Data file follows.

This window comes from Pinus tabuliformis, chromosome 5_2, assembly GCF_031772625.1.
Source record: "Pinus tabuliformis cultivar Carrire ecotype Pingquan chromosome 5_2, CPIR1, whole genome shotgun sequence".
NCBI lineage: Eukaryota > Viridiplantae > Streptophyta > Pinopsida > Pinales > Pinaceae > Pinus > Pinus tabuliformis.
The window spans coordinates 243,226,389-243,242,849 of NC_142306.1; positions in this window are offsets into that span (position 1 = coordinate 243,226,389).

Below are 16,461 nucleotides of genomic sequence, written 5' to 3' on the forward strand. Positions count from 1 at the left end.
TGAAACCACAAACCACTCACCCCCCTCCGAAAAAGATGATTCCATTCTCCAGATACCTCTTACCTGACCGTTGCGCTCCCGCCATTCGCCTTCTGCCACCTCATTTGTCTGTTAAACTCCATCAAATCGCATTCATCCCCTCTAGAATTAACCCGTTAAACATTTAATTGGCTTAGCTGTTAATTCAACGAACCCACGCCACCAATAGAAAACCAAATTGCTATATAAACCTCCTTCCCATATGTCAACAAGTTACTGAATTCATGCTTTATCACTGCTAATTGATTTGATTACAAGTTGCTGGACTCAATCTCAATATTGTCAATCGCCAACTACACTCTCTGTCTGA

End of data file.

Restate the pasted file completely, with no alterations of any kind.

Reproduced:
This window comes from Pinus tabuliformis, chromosome 5_2, assembly GCF_031772625.1.
Source record: "Pinus tabuliformis cultivar Carrire ecotype Pingquan chromosome 5_2, CPIR1, whole genome shotgun sequence".
NCBI lineage: Eukaryota > Viridiplantae > Streptophyta > Pinopsida > Pinales > Pinaceae > Pinus > Pinus tabuliformis.
The window spans coordinates 243,226,389-243,242,849 of NC_142306.1; positions in this window are offsets into that span (position 1 = coordinate 243,226,389).

Below are 16,461 nucleotides of genomic sequence, written 5' to 3' on the forward strand. Positions count from 1 at the left end.
TGAAACCACAAACCACTCACCCCCCTCCGAAAAAGATGATTCCATTCTCCAGATACCTCTTACCTGACCGTTGCGCTCCCGCCATTCGCCTTCTGCCACCTCATTTGTCTGTTAAACTCCATCAAATCGCATTCATCCCCTCTAGAATTAACCCGTTAAACATTTAATTGGCTTAGCTGTTAATTCAACGAACCCACGCCACCAATAGAAAACCAAATTGCTATATAAACCTCCTTCCCATATGTCAACAAGTTACTGAATTCATGCTTTATCACTGCTAATTGATTTGATTACAAGTTGCTGGACTCAATCTCAATATTGTCAATCGCCAACTACACTCTCTGTCTGA